The connection reaches devices within 15 meters, and only you have the login details so you can rest assured the connection is completely safe, we won’t hesitate to use this again in the future for staying anywhere remote or without available wifi like the beach or long waits in airports and bus or train stations. If you don’t want to buy it, you can rent it! Find more details here.
3. Choose a cool road trip buddy
Whatever the length of your USA road trip you are likely to be spending several hours a day in very close proximity to whoever you share that journey with and an easy-going approach will help you sustain a good relationship. Make sure you know in advance if only one person will be doing all the driving but if not, agree to do driving shifts, ideally swapping every four hours on long stretches, as well as being flexible with your itinerary if you come across unexpected places of interest along the way. Those little surprises are what road trips are all about! As children, we used to spend hours and hours squashed up next to each other in cars driving the length of England on a regular basis, and so we learned that a good sense of humor and patience go a long way.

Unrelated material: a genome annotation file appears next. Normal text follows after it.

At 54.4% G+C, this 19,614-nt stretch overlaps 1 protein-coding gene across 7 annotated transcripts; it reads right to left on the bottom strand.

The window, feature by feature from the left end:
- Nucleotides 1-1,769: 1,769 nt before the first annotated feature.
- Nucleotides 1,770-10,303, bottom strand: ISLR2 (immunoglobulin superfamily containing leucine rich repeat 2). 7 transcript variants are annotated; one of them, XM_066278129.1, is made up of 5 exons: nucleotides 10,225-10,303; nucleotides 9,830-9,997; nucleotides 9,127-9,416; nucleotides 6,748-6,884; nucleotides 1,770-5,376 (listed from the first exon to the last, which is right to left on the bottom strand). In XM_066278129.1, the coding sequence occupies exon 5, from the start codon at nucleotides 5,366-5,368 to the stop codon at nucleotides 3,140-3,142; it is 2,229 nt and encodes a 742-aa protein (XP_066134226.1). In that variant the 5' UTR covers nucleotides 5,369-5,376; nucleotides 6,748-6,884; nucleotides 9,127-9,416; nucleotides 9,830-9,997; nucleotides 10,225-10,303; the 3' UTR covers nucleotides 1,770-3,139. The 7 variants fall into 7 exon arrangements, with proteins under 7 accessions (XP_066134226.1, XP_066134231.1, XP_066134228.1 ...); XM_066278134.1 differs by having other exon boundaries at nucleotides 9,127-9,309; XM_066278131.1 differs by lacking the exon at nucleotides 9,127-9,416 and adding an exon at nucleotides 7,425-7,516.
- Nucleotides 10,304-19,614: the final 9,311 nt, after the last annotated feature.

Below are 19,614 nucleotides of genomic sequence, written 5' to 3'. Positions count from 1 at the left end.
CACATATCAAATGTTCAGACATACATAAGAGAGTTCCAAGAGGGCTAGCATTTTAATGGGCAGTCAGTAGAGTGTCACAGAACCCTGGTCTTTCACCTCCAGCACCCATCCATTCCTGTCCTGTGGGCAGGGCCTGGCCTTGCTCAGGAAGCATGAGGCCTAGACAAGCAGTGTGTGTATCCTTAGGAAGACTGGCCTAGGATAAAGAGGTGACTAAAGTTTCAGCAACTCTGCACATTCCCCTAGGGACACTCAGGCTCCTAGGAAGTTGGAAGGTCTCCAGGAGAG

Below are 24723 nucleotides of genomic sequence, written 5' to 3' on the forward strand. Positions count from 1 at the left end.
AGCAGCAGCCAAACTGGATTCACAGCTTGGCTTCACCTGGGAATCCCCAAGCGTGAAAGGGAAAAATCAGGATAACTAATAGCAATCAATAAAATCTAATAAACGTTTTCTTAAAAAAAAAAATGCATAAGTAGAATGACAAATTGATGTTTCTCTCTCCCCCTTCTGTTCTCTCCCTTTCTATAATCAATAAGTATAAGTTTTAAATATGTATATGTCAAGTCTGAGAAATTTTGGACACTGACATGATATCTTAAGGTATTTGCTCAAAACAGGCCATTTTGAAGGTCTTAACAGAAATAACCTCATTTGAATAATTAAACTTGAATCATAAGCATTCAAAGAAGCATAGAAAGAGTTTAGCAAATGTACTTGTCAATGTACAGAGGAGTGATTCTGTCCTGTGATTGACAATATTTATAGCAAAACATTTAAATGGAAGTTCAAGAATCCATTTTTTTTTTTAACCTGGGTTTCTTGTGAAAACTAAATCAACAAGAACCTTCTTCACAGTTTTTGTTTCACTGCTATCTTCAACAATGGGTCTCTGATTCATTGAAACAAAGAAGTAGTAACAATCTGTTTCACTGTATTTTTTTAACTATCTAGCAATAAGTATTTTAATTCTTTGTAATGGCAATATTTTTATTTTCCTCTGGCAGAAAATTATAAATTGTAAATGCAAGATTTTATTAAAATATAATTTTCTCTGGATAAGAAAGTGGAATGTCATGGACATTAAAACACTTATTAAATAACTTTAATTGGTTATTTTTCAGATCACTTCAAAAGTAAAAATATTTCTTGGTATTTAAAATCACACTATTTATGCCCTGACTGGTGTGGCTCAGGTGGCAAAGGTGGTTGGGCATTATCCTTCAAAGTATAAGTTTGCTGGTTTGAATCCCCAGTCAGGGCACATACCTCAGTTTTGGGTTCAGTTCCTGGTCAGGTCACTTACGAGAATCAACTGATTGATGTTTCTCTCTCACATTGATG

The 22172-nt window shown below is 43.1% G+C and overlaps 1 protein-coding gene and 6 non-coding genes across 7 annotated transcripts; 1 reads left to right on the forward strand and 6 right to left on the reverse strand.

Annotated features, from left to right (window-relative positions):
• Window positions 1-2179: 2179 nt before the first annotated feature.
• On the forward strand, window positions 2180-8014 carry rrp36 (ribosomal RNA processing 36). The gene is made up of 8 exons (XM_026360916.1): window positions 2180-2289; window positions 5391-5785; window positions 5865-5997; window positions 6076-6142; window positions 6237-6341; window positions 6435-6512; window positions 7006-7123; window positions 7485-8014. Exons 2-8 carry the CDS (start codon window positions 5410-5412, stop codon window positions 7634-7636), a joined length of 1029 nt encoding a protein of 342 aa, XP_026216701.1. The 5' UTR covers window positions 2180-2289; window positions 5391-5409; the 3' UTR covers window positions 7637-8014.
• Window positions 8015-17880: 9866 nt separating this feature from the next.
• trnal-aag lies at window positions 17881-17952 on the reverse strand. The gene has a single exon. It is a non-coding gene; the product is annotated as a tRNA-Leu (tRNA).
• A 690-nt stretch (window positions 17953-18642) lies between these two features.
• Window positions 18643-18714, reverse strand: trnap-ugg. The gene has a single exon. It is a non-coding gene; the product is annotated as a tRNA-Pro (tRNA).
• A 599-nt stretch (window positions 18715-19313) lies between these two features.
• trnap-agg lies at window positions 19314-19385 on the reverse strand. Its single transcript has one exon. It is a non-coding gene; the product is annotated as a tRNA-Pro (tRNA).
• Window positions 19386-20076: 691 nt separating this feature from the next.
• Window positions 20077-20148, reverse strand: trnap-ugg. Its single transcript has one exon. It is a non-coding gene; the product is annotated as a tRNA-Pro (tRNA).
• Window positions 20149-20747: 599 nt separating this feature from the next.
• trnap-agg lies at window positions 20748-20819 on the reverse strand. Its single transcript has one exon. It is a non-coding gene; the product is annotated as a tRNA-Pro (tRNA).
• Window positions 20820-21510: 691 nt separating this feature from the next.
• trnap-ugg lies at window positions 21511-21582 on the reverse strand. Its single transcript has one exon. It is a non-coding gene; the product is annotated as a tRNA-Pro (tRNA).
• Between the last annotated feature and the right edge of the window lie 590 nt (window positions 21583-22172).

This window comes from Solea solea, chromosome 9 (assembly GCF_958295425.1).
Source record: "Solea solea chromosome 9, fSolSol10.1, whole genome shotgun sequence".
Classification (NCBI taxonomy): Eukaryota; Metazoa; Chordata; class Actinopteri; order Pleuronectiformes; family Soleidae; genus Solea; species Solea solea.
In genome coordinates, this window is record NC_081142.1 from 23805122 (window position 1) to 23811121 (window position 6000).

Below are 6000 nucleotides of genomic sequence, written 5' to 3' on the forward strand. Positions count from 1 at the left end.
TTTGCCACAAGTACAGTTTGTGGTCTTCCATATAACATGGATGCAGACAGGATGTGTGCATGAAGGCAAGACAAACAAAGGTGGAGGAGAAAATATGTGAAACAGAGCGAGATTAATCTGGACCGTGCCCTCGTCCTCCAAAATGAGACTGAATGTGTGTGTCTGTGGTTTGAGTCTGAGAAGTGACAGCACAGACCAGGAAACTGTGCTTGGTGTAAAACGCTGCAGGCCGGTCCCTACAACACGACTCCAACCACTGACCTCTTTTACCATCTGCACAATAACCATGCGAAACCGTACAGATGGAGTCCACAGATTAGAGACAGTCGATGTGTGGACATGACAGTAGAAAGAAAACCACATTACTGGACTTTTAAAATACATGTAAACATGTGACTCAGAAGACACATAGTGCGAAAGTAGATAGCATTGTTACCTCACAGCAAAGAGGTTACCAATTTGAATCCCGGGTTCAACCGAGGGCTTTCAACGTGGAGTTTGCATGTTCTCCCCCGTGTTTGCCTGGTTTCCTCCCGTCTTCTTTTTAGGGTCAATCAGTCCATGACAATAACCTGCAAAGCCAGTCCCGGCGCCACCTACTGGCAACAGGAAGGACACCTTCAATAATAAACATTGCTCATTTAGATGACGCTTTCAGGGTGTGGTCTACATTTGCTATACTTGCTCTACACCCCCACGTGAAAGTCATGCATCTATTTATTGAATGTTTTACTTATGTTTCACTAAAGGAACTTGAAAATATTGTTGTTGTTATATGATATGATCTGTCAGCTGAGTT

Boring as they may sound, everyone secretly loves travel games which can always be relied on to pass the time or turn a seemingly dull landscape into a challenging competition between kids, or adults! You can check out some online travel games on sites like the poke playground. You can also use this time to discover new things you never knew about each other or if you don’t share the same taste in music take it in turns to be DJ and you may discover something new that you like. Alternatively, local radio stations often provide a fascinating insight into an area and its people. Finally, while traveling in a car can be a very relaxing experience, try not to fall asleep! You will miss out on seeing the scenery of each place as it passes by and the driver will either get lonely and bored or might even do the same, both options best avoided by staying awake and keeping them entertained.